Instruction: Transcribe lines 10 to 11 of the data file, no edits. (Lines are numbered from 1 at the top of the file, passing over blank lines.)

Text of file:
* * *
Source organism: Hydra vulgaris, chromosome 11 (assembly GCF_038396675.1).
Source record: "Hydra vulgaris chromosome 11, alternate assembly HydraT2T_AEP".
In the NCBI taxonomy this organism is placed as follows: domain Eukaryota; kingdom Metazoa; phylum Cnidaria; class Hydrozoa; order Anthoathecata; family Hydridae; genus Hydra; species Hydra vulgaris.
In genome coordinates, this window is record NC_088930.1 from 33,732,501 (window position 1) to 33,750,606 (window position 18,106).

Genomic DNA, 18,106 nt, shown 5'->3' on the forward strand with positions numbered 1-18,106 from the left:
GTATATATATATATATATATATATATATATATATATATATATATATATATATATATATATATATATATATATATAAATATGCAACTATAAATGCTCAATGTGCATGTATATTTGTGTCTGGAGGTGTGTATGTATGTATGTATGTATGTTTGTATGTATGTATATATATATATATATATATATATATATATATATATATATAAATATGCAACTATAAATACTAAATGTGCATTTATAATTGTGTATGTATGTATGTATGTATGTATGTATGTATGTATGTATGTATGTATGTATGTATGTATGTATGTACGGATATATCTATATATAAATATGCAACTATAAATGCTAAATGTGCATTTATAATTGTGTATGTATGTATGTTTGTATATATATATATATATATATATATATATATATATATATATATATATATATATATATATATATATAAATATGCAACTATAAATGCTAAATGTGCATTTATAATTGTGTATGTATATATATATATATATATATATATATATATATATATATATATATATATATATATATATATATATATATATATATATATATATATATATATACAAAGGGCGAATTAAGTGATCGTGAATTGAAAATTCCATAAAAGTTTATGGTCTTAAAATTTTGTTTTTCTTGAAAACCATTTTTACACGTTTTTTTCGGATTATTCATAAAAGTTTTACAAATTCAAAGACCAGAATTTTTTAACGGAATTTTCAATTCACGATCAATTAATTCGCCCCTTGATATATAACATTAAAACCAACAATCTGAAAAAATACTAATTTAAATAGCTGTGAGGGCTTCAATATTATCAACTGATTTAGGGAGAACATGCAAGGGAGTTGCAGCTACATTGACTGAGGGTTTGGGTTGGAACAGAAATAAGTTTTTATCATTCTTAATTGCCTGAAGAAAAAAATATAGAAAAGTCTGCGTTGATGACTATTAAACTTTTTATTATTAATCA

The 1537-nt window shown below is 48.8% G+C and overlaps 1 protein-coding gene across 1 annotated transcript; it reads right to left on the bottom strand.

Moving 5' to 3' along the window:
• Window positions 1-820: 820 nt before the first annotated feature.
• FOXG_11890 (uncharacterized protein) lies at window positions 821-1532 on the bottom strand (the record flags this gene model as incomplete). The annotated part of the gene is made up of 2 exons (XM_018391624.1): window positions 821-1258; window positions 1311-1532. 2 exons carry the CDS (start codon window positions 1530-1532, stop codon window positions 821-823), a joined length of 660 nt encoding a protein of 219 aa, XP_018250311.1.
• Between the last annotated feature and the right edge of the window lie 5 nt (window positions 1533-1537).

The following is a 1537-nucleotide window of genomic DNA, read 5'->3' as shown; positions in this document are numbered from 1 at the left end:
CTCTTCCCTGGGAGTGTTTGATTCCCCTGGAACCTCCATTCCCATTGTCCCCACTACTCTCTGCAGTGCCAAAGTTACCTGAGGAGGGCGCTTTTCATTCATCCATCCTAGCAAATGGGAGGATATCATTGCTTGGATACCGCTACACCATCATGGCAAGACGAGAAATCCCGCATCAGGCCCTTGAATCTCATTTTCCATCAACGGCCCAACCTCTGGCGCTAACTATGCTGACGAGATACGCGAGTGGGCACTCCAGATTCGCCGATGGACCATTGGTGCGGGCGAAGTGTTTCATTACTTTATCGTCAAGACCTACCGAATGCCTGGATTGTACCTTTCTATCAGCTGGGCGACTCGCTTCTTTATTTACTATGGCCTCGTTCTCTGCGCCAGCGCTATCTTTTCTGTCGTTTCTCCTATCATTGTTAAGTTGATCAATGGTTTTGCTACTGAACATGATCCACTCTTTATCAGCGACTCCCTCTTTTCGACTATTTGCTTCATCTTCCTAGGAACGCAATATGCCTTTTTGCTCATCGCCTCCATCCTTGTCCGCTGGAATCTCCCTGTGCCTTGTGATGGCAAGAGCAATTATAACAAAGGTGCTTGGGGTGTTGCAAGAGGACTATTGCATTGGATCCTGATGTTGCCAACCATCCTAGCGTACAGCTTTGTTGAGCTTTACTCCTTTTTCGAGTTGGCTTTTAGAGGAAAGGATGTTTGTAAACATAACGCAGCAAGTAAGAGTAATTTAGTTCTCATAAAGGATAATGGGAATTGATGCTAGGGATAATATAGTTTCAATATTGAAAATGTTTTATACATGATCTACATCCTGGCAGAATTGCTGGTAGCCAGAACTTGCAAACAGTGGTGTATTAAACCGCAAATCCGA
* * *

• FOXG_11890 (uncharacterized protein) lies at window positions 821-1532 on the bottom strand (the record flags this gene model as incomplete). The annotated part of the gene is made up of 2 exons (XM_018391624.1): window positions 821-1258; window positions 1311-1532. 2 exons carry the CDS (start codon window positions 1530-1532, stop codon window positions 821-823), a joined length of 660 nt encoding a protein of 219 aa, XP_018250311.1.
• Between the last annotated feature and the right edge of the window lie 5 nt (window positions 1533-1537).